After high-profile projects by Zach Braff, Amanda Palmer, the Veronica Mars creators, and other celebrities, there's been ongoing controversy over whether such projects are true to the spirit of Kickstarter. Is it ethical to turn to crowdfunding when you could easily get money through more traditional channels? Now, Kickstarter has responded with resounding support.

In a blog post, the company's leaders and co-founders gave their blessing to celebrity projects, backing their viewpoint with some statistics. "The Veronica Mars and Zach Braff projects have brought tens of thousands of new people to Kickstarter. 63 percent of those people had never backed a project before. Thousands of them have since gone on to back other projects, with more than $400,000 pledged to 2,200 projects so far. Nearly 40 percent of that has gone to other film projects." Big projects, they argue, can have a halo effect on the rest of Kickstarter, drawing in new people and helping other creators.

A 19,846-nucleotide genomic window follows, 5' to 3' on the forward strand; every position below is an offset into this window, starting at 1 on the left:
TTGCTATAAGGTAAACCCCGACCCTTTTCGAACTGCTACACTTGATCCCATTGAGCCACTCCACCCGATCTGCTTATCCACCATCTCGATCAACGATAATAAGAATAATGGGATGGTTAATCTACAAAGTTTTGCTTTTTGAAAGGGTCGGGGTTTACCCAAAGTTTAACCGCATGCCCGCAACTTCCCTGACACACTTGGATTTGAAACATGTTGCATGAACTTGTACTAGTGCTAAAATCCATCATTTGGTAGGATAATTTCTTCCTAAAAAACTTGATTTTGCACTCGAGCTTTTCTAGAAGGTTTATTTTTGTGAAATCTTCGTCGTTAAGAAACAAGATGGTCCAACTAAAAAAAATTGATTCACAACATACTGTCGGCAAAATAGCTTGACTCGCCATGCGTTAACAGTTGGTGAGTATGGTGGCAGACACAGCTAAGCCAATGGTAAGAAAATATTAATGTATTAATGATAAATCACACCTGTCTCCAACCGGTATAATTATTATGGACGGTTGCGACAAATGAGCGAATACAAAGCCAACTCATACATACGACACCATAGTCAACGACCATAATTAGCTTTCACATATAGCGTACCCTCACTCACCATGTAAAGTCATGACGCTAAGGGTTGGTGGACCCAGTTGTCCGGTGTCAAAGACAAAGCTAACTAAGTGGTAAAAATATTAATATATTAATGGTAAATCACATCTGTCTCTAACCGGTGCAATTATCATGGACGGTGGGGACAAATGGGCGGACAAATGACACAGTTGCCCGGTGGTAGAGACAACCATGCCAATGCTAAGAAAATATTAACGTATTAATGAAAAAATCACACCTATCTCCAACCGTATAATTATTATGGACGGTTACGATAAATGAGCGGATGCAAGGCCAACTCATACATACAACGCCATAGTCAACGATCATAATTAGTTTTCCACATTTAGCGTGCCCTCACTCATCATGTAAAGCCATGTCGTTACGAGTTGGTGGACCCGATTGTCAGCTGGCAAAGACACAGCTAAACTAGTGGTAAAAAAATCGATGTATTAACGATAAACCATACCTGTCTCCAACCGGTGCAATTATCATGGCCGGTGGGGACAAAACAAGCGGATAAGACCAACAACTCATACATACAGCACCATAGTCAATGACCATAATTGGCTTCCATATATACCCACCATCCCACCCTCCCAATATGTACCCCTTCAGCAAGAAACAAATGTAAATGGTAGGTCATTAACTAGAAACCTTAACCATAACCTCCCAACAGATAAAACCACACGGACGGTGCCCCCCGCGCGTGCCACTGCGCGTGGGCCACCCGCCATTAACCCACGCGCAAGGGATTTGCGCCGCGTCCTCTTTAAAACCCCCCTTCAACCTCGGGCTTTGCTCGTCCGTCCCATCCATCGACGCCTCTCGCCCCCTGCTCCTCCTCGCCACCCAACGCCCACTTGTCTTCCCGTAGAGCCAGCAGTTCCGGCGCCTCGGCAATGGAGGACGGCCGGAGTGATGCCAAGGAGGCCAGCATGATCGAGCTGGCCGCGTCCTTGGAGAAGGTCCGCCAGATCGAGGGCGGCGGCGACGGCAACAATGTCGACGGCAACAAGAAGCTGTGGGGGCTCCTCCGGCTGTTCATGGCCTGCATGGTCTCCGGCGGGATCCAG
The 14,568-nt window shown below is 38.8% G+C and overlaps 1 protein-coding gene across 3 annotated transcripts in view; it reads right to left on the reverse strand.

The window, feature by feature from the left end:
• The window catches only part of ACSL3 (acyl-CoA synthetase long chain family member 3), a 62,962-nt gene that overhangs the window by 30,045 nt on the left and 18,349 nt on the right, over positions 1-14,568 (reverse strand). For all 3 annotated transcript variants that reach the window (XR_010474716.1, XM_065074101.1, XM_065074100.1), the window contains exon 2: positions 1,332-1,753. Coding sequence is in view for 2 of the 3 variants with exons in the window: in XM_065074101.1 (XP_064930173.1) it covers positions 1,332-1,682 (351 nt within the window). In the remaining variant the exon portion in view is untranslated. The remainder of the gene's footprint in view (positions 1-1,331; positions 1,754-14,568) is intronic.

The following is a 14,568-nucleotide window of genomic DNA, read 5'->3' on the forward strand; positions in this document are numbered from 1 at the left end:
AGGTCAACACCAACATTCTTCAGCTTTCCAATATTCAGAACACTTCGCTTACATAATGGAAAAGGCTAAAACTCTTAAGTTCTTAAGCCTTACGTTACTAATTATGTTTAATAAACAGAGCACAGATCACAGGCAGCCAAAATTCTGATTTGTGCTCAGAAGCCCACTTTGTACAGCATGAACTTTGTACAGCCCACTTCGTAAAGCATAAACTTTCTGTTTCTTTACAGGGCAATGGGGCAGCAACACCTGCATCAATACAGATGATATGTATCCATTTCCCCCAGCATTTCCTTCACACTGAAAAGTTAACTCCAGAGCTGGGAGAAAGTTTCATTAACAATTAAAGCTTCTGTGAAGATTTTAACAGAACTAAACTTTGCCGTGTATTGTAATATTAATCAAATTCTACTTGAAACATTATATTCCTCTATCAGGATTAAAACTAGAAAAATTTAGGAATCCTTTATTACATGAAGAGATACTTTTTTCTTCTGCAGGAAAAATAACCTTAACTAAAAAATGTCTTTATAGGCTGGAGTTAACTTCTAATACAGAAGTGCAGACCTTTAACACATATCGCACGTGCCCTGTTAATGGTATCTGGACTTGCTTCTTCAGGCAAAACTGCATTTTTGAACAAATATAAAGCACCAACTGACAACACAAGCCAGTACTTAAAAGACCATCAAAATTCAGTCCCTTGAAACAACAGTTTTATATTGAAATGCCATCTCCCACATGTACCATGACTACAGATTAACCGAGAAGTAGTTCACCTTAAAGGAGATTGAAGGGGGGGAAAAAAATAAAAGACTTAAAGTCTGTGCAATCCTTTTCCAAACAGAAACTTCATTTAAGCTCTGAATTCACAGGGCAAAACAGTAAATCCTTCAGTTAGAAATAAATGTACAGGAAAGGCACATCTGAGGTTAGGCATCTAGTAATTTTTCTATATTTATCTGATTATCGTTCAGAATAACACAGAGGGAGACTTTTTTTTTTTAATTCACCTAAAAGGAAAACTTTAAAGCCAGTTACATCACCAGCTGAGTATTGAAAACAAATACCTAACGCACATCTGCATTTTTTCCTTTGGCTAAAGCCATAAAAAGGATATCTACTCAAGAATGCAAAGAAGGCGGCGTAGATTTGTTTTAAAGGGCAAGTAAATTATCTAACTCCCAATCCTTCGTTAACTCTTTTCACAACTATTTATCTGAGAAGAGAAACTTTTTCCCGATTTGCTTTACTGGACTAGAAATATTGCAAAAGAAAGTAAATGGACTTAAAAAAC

Essentially, Kickstarter's argument is that campaigns aren't a zero-sum game, in which one project can deprive another of funding. "Kickstarter is a new way for creators to bring their projects to life," the founders say. "Not through commerce, charity, or investment — through a new model powered by a willing audience." Of course, that altruism also has fairly strong benefits for the site itself: the more people know about Kickstarter, whether through celebrity projects or not, the better it will do and the more it will make.